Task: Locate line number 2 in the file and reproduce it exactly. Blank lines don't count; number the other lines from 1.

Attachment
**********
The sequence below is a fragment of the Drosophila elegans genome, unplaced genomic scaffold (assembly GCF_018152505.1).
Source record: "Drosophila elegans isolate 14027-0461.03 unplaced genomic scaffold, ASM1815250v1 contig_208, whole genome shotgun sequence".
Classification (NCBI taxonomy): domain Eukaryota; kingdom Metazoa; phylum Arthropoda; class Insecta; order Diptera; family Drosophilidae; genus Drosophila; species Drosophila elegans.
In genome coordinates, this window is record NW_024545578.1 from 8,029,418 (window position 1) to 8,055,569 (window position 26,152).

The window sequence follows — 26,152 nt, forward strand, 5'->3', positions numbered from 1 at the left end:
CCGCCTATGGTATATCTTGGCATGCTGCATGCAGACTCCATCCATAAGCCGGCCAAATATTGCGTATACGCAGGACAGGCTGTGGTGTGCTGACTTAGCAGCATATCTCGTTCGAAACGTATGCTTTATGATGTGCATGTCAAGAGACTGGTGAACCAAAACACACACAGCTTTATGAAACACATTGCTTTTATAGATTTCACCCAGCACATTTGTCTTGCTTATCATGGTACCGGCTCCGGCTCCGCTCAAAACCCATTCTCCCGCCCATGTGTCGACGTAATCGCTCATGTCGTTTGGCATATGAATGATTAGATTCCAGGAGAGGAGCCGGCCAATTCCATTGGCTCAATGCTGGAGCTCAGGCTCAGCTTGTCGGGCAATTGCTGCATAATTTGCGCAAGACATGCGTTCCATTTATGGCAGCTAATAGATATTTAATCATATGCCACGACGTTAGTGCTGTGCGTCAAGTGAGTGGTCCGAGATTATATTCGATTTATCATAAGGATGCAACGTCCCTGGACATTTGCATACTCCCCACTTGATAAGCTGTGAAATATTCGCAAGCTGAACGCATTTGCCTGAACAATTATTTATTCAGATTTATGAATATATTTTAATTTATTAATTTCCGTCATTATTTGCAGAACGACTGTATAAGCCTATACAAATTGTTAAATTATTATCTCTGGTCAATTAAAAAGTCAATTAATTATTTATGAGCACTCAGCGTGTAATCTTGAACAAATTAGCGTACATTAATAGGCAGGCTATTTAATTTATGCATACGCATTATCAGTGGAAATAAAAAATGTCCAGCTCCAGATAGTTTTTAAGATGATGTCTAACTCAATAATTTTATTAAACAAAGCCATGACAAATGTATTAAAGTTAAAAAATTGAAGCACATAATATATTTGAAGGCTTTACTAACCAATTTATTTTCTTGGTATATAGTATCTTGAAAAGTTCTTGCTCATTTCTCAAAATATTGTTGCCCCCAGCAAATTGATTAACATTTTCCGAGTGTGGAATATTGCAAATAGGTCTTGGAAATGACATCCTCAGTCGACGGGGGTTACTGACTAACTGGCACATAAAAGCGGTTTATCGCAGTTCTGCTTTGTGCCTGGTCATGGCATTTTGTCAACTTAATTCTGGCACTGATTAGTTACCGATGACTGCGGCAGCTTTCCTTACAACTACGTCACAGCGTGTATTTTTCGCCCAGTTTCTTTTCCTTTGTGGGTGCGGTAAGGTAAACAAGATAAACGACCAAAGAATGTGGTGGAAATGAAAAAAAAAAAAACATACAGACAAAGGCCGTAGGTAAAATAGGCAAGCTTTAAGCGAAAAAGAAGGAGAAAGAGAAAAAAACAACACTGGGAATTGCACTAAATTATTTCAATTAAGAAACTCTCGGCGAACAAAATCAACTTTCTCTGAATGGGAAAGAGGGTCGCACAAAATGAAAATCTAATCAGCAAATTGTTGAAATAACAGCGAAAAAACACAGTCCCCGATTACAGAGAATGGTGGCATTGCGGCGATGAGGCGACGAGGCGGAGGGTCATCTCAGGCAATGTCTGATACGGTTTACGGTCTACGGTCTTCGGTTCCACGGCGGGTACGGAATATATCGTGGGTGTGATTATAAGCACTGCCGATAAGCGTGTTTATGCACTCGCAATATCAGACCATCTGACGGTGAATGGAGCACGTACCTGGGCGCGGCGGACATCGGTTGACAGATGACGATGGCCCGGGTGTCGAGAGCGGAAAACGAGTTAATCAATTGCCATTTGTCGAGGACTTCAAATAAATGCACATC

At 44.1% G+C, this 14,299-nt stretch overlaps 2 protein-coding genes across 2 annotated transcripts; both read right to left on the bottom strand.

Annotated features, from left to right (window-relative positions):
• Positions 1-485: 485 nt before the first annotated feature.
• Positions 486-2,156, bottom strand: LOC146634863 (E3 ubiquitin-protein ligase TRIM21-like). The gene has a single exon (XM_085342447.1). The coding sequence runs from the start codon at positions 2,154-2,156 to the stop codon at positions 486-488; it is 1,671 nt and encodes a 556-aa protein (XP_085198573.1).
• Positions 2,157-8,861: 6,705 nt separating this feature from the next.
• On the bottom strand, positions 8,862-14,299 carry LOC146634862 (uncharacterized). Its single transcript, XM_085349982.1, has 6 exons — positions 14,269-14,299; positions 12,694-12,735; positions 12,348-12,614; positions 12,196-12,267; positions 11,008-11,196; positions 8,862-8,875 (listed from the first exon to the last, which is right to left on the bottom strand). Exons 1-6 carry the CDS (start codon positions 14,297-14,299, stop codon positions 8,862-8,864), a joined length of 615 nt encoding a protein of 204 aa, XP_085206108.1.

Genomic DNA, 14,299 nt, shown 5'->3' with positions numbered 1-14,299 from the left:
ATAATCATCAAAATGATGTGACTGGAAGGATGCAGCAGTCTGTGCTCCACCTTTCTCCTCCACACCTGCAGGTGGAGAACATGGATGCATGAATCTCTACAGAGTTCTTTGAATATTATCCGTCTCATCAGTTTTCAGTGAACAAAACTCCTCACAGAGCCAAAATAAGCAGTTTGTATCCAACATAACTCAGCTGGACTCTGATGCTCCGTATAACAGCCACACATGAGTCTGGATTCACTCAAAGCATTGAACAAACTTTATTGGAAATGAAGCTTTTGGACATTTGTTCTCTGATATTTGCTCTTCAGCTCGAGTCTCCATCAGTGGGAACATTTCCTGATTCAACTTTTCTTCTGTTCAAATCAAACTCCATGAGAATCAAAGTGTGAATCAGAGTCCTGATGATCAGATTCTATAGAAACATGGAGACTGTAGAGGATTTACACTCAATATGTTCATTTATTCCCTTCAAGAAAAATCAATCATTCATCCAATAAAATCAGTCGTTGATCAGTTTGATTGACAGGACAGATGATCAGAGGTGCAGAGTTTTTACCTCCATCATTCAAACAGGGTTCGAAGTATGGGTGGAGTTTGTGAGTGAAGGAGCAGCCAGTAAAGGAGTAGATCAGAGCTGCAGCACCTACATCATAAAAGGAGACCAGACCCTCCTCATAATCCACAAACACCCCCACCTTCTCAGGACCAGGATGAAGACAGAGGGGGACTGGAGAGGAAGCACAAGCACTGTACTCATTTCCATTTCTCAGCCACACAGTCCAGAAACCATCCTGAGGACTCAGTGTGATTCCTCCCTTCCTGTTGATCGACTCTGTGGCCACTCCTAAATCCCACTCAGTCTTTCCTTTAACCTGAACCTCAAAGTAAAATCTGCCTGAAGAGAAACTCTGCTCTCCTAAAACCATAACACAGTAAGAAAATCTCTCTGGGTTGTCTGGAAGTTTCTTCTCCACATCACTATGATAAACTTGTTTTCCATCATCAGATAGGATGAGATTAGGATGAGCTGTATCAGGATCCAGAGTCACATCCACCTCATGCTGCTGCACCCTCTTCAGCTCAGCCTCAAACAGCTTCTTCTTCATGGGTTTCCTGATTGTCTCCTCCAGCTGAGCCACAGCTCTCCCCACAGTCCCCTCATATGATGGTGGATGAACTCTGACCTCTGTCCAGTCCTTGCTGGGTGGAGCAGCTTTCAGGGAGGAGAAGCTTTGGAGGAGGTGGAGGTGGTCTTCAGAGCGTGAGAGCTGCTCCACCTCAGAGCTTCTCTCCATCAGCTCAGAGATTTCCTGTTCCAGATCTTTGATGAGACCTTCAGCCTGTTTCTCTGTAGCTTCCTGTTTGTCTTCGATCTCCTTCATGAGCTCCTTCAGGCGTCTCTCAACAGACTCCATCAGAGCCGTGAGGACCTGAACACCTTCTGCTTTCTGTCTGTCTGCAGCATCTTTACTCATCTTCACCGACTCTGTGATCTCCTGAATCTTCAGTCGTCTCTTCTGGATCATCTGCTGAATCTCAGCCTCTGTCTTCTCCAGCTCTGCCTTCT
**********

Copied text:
Source record: "Drosophila elegans isolate 14027-0461.03 unplaced genomic scaffold, ASM1815250v1 contig_208, whole genome shotgun sequence".